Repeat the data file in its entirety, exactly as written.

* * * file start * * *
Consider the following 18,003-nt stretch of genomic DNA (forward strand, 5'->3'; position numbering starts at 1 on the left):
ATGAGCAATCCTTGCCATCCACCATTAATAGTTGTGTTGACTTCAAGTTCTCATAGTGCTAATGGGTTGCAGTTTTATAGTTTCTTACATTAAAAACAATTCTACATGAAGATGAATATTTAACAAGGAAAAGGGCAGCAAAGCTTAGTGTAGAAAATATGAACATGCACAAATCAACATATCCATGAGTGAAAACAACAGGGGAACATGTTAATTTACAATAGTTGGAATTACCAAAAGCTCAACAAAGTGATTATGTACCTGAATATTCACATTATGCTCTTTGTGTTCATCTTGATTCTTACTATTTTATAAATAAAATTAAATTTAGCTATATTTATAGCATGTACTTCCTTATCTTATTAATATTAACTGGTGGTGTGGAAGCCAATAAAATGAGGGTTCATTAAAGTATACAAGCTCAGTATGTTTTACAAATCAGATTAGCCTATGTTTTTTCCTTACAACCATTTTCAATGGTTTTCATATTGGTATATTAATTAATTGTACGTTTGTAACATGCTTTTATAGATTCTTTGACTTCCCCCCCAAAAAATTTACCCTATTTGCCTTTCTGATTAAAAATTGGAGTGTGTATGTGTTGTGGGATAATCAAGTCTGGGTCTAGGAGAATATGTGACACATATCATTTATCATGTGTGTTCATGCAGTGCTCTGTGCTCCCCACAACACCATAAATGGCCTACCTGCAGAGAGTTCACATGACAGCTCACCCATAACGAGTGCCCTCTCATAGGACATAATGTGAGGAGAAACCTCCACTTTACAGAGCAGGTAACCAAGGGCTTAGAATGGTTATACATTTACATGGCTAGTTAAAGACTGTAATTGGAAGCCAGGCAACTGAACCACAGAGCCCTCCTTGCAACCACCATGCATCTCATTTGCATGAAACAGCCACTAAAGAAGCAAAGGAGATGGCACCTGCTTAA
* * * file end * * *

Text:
Consider the following 18,003-nt stretch of genomic DNA (forward strand, 5'->3'; position numbering starts at 1 on the left):
ATGAGCAATCCTTGCCATCCACCATTAATAGTTGTGTTGACTTCAAGTTCTCATAGTGCTAATGGGTTGCAGTTTTATAGTTTCTTACATTAAAAACAATTCTACATGAAGATGAATATTTAACAAGGAAAAGGGCAGCAAAGCTTAGTGTAGAAAATATGAACATGCACAAATCAACATATCCATGAGTGAAAACAACAGGGGAACATGTTAATTTACAATAGTTGGAATTACCAAAAGCTCAACAAAGTGATTATGTACCTGAATATTCACATTATGCTCTTTGTGTTCATCTTGATTCTTACTATTTTATAAATAAAATTAAATTTAGCTATATTTATAGCATGTACTTCCTTATCTTATTAATATTAACTGGTGGTGTGGAAGCCAATAAAATGAGGGTTCATTAAAGTATACAAGCTCAGTATGTTTTACAAATCAGATTAGCCTATGTTTTTTCCTTACAACCATTTTCAATGGTTTTCATATTGGTATATTAATTAATTGTACGTTTGTAACATGCTTTTATAGATTCTTTGACTTCCCCCCCAAAAAATTTACCCTATTTGCCTTTCTGATTAAAAATTGGAGTGTGTATGTGTTGTGGGATAATCAAGTCTGGGTCTAGGAGAATATGTGACACATATCATTTATCATGTGTGTTCATGCAGTGCTCTGTGCTCCCCACAACACCATAAATGGCCTACCTGCAGAGAGTTCACATGACAGCTCACCCATAACGAGTGCCCTCTCATAGGACATAATGTGAGGAGAAACCTCCACTTTACAGAGCAGGTAACCAAGGGCTTAGAATGGTTATACATTTACATGGCTAGTTAAAGACTGTAATTGGAAGCCAGGCAACTGAACCACAGAGCCCTCCTTGCAACCACCATGCATCTCATTTGCATGAAACAGCCACTAAAGAAGCAAAGGAGATGGCACCTGCTTAA